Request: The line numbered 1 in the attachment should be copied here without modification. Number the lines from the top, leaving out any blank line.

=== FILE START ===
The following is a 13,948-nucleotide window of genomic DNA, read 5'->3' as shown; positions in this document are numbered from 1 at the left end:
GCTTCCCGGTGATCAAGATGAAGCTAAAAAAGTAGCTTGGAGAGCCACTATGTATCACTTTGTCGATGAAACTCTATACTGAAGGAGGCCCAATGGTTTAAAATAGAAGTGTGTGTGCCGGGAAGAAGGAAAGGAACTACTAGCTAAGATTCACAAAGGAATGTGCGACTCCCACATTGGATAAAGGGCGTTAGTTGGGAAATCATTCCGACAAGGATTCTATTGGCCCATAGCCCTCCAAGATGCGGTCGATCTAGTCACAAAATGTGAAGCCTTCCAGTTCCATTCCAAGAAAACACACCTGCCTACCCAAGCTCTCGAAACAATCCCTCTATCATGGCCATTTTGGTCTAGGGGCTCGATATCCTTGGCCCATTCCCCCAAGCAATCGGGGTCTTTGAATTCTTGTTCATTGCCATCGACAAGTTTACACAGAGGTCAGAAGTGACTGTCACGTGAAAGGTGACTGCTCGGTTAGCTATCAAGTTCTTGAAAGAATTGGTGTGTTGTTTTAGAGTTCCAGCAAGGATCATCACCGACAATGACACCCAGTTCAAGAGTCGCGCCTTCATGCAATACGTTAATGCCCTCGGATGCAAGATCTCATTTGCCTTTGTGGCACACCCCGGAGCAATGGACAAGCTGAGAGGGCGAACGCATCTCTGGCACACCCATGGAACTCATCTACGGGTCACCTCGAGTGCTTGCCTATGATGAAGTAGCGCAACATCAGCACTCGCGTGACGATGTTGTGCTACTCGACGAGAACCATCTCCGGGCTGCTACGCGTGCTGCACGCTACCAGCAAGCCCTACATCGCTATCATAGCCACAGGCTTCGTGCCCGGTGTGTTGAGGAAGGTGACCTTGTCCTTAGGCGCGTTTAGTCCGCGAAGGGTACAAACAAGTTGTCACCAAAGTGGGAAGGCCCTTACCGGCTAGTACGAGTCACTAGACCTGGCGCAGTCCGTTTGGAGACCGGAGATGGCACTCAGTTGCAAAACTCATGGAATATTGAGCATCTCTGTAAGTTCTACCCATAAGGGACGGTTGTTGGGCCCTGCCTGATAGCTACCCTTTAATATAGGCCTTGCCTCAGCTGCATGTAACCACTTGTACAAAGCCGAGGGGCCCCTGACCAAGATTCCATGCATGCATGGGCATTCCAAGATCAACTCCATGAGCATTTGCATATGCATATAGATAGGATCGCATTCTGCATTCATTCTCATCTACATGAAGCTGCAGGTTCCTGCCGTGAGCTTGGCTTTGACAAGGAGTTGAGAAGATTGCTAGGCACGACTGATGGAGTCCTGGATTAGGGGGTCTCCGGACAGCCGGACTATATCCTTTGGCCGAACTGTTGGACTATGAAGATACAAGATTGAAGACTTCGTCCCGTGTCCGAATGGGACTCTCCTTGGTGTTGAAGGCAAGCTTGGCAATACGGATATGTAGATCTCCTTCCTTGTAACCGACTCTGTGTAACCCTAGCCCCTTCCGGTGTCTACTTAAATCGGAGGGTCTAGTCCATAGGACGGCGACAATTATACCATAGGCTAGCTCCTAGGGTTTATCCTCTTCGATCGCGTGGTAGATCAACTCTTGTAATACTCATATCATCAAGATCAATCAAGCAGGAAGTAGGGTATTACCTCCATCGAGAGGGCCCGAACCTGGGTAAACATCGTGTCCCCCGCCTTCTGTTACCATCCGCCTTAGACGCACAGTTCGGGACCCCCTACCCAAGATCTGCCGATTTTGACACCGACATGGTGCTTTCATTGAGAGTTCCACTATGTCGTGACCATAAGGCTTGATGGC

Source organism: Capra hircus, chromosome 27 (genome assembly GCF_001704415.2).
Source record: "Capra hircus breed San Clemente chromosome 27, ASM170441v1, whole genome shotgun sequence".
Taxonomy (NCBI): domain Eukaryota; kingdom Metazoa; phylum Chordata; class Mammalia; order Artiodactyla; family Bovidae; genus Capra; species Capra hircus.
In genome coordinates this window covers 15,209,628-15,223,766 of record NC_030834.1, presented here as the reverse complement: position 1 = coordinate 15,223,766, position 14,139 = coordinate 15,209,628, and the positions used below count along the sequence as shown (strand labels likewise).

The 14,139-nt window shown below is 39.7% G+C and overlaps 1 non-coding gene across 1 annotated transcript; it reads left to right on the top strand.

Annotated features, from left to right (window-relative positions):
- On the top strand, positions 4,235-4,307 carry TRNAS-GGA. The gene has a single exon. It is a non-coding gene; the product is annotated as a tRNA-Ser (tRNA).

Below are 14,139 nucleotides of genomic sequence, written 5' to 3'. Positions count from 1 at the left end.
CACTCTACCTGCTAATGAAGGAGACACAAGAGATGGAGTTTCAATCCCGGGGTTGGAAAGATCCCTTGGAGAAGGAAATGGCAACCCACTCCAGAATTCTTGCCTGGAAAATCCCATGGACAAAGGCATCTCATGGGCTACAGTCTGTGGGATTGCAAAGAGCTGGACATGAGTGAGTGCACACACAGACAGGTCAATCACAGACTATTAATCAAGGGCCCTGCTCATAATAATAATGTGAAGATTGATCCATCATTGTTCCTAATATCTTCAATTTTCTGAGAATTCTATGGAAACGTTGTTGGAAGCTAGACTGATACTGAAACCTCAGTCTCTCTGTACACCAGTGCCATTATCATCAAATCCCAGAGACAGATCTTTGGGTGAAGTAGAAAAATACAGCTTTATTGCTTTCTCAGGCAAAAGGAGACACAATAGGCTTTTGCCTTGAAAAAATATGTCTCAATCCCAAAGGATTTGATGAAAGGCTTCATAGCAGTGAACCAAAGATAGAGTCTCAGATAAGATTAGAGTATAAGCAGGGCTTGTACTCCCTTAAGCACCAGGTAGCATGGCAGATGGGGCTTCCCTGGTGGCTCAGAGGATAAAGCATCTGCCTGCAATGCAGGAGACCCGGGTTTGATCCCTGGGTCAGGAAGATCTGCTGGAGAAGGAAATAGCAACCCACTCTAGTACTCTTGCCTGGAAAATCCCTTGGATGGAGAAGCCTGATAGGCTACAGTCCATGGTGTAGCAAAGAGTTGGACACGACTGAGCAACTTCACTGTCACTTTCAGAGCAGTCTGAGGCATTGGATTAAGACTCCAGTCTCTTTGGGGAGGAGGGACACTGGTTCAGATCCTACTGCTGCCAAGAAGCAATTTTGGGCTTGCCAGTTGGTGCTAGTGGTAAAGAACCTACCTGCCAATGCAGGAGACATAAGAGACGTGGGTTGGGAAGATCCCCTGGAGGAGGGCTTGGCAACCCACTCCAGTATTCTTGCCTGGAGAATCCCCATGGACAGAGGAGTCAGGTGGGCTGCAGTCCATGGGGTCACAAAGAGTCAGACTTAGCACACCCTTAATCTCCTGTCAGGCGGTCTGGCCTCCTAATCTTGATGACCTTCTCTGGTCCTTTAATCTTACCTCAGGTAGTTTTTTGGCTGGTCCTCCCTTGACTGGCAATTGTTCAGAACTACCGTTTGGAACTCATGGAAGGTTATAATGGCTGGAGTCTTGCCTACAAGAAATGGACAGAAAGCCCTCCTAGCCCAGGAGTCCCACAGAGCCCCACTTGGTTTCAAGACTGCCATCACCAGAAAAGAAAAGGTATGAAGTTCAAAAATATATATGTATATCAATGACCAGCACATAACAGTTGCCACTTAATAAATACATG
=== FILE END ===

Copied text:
The following is a 13,948-nucleotide window of genomic DNA, read 5'->3' as shown; positions in this document are numbered from 1 at the left end: